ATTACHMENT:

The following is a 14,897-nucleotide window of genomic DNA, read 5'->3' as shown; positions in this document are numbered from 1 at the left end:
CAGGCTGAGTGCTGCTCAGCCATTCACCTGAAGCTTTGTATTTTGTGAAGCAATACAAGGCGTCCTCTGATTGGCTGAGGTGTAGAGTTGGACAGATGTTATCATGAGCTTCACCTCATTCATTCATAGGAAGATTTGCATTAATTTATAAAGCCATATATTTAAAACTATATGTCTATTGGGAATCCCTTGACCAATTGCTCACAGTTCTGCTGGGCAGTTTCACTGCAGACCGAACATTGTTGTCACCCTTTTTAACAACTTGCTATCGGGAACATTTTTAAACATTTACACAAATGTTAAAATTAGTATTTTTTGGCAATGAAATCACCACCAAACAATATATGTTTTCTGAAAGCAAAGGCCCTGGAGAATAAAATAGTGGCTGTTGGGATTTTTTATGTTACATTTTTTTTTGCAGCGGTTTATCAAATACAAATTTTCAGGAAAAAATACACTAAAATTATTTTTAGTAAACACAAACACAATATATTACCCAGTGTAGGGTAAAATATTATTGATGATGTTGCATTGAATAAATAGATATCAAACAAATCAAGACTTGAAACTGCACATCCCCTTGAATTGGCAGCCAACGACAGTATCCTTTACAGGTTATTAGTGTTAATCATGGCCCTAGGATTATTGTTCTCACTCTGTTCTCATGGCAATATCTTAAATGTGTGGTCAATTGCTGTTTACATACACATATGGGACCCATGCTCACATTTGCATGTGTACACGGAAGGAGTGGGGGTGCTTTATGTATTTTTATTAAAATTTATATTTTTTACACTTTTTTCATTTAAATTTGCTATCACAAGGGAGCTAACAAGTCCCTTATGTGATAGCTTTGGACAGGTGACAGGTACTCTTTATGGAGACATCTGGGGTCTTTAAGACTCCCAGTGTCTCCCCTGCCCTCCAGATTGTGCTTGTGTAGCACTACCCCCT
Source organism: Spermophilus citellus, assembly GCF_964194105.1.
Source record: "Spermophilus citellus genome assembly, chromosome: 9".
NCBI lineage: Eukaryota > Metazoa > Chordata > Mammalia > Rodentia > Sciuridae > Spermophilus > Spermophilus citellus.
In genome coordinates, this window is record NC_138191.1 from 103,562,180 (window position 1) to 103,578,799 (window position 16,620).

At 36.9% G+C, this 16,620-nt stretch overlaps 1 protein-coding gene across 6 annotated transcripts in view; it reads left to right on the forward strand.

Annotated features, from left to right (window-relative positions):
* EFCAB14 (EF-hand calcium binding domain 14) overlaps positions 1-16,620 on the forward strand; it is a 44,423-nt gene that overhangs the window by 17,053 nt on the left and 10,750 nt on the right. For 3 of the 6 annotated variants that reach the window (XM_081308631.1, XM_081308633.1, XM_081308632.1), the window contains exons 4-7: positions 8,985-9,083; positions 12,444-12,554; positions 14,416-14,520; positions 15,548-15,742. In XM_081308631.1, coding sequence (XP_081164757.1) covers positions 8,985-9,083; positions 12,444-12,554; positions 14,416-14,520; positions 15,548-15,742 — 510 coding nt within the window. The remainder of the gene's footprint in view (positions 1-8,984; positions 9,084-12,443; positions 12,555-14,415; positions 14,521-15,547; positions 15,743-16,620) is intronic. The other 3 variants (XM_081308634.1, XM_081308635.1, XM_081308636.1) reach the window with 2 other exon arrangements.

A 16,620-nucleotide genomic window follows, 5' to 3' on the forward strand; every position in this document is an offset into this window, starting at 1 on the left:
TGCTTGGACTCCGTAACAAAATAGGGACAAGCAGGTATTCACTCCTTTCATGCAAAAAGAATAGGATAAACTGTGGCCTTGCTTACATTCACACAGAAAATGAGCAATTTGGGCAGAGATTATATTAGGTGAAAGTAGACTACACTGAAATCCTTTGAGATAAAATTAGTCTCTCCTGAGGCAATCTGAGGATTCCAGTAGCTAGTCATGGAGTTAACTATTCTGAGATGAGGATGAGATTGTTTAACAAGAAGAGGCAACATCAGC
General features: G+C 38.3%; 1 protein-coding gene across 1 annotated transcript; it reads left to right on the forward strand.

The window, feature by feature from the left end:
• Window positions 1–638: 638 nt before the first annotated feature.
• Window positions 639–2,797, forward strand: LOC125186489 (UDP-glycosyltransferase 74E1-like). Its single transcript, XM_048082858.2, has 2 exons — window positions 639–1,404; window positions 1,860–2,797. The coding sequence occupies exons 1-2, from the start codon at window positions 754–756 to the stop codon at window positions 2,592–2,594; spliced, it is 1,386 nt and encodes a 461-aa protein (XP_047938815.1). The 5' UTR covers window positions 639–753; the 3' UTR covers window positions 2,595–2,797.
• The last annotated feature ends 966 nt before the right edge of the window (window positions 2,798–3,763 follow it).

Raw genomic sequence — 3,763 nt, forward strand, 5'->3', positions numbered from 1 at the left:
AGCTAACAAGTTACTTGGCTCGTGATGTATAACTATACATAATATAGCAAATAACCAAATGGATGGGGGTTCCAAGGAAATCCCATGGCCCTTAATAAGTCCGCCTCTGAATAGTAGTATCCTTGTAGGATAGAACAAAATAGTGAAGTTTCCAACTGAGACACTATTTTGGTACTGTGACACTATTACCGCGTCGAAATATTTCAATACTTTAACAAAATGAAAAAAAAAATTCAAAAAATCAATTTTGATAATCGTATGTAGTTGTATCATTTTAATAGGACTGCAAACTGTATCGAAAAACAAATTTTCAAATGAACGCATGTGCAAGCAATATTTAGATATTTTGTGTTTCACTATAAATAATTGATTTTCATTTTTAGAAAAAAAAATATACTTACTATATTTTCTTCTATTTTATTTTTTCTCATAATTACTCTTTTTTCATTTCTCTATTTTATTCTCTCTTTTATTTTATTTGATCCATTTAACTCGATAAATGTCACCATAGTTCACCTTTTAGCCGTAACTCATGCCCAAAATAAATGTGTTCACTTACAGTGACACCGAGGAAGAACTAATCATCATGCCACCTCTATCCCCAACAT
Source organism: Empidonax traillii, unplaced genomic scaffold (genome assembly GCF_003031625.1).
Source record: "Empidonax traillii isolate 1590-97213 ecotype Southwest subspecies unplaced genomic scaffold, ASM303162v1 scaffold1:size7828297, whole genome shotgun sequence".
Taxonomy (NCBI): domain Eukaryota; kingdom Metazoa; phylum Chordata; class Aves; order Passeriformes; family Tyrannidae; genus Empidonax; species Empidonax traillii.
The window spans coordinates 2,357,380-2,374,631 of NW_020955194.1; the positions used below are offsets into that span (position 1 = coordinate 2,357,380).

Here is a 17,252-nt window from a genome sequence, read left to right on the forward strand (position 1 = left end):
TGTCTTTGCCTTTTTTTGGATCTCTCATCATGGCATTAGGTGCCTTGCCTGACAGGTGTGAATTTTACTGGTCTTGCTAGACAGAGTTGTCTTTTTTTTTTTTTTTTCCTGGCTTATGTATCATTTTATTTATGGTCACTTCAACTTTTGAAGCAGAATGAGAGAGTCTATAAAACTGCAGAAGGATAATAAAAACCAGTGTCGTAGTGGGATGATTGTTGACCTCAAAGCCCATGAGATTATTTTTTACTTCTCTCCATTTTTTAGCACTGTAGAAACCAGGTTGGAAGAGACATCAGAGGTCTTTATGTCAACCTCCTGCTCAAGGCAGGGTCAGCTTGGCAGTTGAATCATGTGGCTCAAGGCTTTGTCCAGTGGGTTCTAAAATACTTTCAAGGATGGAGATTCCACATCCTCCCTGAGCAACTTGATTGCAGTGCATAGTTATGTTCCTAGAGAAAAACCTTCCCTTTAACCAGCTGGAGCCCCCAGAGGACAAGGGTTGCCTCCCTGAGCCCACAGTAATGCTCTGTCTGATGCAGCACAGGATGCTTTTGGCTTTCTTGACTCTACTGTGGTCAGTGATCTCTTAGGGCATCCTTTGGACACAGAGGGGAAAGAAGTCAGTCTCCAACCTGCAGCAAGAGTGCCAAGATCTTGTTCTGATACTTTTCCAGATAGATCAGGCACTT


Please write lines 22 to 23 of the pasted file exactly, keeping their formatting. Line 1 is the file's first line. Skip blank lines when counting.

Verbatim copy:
The window spans coordinates 2,357,380-2,374,631 of NW_020955194.1; the positions used below are offsets into that span (position 1 = coordinate 2,357,380).

Here is a 17,252-nt window from a genome sequence, read left to right on the forward strand (position 1 = left end):